b Freedom of association and the right to collective bargaining are respected

1 Workers, without distinction, have the right to join or form trade unions of their own choosing and to bargain collectively.

2 The employer adopts an open attitude towards the activities of trade unions and their organisational activities.

3 Workers representatives are not discriminated against and have access to carry out their representative functions in the workplace.

4 Where the right to freedom of association and collective bargaining is restricted under law, the employer facilitates, and does not hinder, the development of parallel means for independent and free association and bargaining.

c Working conditions are safe and hygienic

1 A safe and hygienic working environment shall be provided, bearing in mind the prevailing knowledge of the industry and of any specific hazards. Adequate steps shall be taken to prevent accidents and injury to health arising out of, associated with, or occurring in the course of work, by minimising, so far as is reasonably practicable, the causes of hazards inherent in the working environment.

2 Workers shall receive regular and recorded health and safety training, and such training shall be repeated for new or reassigned workers.

3 Access to clean toilet facilities and to potable water, and, if appropriate, sanitary facilities for food storage shall be provided.

4 Accommodation, where provided, shall be clean, safe, and meet the basic needs of the workers.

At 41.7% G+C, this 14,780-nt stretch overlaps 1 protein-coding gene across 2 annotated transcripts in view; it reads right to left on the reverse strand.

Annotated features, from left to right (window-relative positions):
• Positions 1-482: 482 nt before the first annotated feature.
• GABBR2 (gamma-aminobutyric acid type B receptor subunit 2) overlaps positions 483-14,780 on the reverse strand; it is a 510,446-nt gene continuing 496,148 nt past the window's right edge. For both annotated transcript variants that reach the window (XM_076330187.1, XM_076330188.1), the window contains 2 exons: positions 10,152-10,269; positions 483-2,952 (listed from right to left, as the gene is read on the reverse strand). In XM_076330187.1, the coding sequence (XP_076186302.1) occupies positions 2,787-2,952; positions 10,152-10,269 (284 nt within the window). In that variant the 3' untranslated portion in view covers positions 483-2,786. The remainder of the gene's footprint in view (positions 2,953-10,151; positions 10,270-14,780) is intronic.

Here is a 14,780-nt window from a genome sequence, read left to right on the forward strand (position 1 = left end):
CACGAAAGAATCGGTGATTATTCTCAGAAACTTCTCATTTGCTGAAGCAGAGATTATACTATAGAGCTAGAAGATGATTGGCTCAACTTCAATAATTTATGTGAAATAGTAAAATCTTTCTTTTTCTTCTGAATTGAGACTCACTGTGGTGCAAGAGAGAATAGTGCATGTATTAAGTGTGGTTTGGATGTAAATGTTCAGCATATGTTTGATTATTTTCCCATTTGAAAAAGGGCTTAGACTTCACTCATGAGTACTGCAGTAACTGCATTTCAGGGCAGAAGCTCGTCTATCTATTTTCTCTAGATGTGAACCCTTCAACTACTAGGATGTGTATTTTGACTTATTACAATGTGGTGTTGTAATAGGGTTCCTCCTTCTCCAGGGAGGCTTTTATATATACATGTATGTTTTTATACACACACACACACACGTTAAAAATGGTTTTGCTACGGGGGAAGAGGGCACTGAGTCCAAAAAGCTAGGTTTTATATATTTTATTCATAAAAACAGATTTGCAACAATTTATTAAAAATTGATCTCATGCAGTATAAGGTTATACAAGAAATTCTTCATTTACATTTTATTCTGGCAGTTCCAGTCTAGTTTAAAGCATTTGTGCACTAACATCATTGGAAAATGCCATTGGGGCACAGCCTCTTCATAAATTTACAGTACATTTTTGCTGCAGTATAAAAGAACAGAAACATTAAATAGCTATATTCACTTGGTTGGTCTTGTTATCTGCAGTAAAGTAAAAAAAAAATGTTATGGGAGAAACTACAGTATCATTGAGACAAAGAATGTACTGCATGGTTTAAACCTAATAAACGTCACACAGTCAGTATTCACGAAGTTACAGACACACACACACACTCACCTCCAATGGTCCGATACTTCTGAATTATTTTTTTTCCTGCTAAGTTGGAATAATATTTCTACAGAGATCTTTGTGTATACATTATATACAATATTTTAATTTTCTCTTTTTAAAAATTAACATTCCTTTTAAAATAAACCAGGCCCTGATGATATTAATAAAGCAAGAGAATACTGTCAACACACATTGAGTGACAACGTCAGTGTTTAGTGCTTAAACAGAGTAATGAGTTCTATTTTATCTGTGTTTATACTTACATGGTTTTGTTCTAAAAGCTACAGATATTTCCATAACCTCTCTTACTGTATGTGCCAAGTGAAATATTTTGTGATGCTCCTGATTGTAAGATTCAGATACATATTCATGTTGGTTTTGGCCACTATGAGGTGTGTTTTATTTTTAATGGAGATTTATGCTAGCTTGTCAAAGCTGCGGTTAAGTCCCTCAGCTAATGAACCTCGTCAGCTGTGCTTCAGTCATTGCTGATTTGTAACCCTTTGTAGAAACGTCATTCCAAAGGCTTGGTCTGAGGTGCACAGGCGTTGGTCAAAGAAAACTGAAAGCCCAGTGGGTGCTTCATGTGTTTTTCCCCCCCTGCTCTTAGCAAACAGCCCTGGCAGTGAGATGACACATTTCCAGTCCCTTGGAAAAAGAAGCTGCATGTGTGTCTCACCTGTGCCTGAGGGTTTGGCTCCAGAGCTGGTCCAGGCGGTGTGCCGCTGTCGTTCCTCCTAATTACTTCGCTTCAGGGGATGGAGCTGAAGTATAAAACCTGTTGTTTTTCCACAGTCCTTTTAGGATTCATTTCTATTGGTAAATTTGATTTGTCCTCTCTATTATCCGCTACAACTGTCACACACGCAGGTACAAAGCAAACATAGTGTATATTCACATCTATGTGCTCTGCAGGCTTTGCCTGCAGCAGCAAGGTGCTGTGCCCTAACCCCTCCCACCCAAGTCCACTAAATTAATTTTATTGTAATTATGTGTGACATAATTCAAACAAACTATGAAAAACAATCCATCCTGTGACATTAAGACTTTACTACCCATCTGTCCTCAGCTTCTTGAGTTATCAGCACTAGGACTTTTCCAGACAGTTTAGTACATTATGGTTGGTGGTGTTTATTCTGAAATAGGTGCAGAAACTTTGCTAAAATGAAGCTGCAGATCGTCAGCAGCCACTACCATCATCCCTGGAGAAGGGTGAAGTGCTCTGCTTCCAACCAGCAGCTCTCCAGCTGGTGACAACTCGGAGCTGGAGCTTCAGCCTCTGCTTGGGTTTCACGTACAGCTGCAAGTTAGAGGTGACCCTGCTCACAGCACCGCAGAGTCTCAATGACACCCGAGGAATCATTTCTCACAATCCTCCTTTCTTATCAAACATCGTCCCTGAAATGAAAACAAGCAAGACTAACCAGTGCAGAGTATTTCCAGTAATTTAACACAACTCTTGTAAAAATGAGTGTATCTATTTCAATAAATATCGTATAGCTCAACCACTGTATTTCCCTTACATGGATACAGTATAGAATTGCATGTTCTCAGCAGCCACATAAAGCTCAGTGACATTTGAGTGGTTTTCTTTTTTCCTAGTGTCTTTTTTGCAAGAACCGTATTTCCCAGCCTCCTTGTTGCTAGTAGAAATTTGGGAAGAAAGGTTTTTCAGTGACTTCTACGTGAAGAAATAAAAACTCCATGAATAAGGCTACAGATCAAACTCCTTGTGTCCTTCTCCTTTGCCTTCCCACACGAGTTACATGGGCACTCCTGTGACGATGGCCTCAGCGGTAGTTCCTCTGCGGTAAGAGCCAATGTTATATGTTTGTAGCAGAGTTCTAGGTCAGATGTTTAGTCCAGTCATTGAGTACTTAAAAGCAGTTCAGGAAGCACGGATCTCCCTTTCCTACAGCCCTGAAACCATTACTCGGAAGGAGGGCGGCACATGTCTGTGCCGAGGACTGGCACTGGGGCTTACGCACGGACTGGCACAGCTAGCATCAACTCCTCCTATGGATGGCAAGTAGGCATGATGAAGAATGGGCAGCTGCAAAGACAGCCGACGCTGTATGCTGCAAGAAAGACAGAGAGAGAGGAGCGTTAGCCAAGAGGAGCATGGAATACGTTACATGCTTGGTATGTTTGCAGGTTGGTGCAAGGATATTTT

5 The company observing the code shall assign responsibility for health and safety to a senior management representative.

d Child labour shall not be used

1 Child labour shall not be used.

2 There shall be no new recruitment of child labour.

3 Companies shall develop or participate in and contribute to policies and programmes which provide for the transition of any child found to be performing child labour to enable her or him to attend and remain in quality education until no longer a child; "child" and "child labour" being defined later in this section.

4 Children and young persons under 18 shall not be employed at night or in hazardous conditions.

5 These policies and procedures shall conform to the provisions of the relevant ILO (International Labour Organisation) standards.

e Living wages are paid

1 Wages and benefits paid for a standard working week meet, at a minimum, national legal standards or industry benchmark standards, whichever is higher. In any event wages should always be enough to meet basic needs and to provide some discretionary income.

2 All workers shall be provided with written and understandable information about their employment conditions in respect to wages before they enter employment and about the particulars of their wages for the pay period concerned each time that they are paid.

3 Deductions from wages as a disciplinary measure shall not be permitted nor shall any deductions from wages not provided for by national law be permitted without the expressed permission of the worker concerned. All disciplinary measures should be recorded.

f Working hours are not excessive

1 Working hours comply with national laws and benchmark industry standards, whichever affords greater protection.

2 In any event, workers shall not on a regular basis be required to work in excess of 48 hours per week and shall be provided with at least one day off for every 7 day period on average. Overtime shall be voluntary, shall not exceed 12 hours per week, shall not be demanded on a regular basis and